Get breaking news alerts via email

Click here to manage your alerts
Business news briefs
This is an archived article that was published on sltrib.com in 2013, and information in the article may be outdated. It is provided only for personal research purposes and may not be reprinted.

CEO's exit roils

Scottish bank

Fresh questions are being raised about the future privatization of the nationalized Royal Bank of Scotland after CEO Stephen Hester said Wednesday that he was leaving the bank. The surprise departure could add extra uncertainty for the British lender, which received a multibillion-dollar bailout during the financial crisis.

Japan carrier's

787 has problem

A Japanese carrier's Dreamliner had engine trouble before takeoff Wednesday, a day after a rival airline had a problem on another 787 plane. Neither problem was with the lithium-ion batteries that were overheating and resulted in Boeing aircraft being grounded for four months.

Target increases

dividend by 19.4%

Target Corp. is increasing its quarterly dividend by 19.4 percent, to 43 cents per share, payable Sept. 10 to shareholders of record as of Aug. 21. The retailer says it is the 184th consecutive dividend paid since it went public in 1967. Target shares fell 57 cents, to $69.43, in trading.

CEOs optimistic

about more hiring

CEOs for the largest U.S. companies are more optimistic about sales over the next six months and plan to add more workers. The Business Roundtable said its April-June quarterly survey found 32 percent of members expect to expand payrolls, up from 29 percent in the January-March survey. And 78 percent expect more sales, up from 72 percent.

Gigamon shares

soar in first day

Gigamon, which makes equipment to monitor and control computer network traffic, went public Wednesday, pricing shares at $19, the midpoint of its expected range. They opened at $23.08 and rose as high as $26.42 in morning trading before closing at $28.47 and moving to $29.10 in after-hours trading.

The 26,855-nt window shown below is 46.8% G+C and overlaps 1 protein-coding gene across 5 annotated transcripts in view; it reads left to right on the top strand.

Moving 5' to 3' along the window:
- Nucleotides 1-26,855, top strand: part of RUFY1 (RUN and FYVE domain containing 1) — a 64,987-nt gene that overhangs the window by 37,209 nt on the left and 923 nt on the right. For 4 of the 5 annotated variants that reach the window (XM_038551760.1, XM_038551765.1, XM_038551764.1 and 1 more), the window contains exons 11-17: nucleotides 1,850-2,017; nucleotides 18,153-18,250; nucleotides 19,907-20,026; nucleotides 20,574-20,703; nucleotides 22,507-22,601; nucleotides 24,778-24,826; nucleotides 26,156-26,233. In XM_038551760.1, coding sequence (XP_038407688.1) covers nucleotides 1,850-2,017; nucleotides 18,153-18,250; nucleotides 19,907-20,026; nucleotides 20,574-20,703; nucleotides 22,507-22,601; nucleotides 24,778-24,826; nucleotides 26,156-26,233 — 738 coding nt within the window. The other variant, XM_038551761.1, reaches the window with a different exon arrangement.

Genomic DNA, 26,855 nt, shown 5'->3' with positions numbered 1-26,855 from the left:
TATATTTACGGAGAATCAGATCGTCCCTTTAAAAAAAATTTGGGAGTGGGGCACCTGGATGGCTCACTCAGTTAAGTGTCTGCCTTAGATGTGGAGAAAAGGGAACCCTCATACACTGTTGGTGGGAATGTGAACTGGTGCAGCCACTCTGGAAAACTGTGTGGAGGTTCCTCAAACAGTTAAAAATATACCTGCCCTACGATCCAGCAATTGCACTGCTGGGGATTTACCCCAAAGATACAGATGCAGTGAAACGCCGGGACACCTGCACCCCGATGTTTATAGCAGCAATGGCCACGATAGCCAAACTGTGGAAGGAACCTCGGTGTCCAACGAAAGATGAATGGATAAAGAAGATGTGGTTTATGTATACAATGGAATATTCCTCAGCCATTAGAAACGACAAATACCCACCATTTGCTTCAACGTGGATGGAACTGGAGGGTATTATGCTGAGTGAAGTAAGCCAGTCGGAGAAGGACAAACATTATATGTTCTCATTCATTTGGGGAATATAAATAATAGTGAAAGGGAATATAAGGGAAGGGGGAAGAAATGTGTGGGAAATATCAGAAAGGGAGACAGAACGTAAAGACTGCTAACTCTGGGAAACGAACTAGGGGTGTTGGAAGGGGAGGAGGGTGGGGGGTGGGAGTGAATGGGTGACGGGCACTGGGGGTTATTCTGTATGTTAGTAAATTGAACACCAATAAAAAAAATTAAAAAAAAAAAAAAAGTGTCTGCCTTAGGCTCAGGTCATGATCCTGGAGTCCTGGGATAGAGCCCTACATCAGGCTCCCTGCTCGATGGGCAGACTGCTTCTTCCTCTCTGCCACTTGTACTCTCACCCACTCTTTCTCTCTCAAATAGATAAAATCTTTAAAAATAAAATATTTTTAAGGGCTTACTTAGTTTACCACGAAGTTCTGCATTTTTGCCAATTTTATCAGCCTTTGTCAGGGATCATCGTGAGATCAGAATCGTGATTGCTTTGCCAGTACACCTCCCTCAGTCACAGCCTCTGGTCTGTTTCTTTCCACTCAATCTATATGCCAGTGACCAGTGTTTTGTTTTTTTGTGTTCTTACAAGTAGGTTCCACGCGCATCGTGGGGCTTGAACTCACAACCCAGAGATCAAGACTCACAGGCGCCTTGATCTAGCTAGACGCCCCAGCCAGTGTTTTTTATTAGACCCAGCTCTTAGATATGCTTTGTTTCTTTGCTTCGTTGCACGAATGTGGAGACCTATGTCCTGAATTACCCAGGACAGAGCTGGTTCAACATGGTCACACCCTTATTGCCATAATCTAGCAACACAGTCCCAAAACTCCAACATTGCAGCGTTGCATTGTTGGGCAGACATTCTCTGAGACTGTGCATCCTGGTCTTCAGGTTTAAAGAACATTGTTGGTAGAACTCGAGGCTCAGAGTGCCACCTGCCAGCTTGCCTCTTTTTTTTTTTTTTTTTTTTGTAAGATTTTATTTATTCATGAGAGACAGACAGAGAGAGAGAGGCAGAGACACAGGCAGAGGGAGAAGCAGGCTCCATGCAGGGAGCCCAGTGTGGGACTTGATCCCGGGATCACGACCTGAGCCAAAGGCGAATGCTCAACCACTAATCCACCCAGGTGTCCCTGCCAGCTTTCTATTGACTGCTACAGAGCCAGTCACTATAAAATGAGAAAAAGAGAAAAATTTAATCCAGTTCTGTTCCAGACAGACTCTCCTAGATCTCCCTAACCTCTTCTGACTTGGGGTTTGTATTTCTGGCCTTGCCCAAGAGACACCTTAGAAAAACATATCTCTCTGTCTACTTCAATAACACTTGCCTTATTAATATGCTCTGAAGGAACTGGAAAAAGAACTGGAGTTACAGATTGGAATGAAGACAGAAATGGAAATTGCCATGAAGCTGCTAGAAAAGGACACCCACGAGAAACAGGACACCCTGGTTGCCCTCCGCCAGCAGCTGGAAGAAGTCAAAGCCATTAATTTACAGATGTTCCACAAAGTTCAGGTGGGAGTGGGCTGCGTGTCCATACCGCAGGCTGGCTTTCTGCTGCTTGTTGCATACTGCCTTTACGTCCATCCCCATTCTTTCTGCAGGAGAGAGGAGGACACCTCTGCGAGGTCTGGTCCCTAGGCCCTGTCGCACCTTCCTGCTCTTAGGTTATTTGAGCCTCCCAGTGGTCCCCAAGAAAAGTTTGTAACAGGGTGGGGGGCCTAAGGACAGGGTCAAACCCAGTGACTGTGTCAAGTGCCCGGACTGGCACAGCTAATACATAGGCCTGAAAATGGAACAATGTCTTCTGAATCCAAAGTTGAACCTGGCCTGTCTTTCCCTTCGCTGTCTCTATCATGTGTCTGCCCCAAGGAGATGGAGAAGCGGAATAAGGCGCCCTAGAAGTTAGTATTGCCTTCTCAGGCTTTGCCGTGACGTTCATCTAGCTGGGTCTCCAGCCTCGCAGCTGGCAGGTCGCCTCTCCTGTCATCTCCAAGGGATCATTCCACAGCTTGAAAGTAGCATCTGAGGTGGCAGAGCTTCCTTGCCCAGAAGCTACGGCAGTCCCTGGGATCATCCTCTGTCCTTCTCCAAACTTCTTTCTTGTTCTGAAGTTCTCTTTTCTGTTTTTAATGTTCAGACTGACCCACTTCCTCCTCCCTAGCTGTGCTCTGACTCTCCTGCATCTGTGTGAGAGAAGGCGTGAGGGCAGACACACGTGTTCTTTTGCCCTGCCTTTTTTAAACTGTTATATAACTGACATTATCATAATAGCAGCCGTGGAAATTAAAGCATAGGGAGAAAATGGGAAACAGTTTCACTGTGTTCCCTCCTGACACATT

8 charged in huge

hacking scheme

U.S. prosecutors announced fraud and other charges Wednesday against eight alleged members of an international cybercrime ring said to have hacked into the computers of more than a dozen leading financial institutions and the U.S. military's payroll service. Among those hacked were Citibank, E-Trade, JPMorgan Chase Bank, Nordstrom Bank, PayPal, TD Ameritrade, TIAA-CREF, USAA, and the payroll arm of the U.S. Department of Defense.

Pfizer settles for

$2.2B on Protonix

Two generic drugmakers will pay $2.15 billion to Pfizer and Takeda Pharmaceutical to settle a patent fight over the heartburn treatment Protonix. Teva Pharmaceutical will pay $1.6 billion, while India's Sun Pharmaceutical Industries Ltd. will pay $550 million for selling their versions of Protonix before the patent protecting the drug expired.

Article Tools

 Print Friendly
  • Search Obituaries
  • Place an Obituary

  • Search Cars
  • Search Homes
  • Search Jobs
  • Search Marketplace
  • Search Legal Notices

  • Other Services
  • Advertise With Us
  • Subscribe to the Newspaper
  • Access your e-Edition
  • Frequently Asked Questions
  • Contact a newsroom staff member
  • Access the Trib Archives
  • Privacy Policy
  • Missing your paper? Need to place your paper on vacation hold? For this and any other subscription related needs, click here or call 801.204.6100.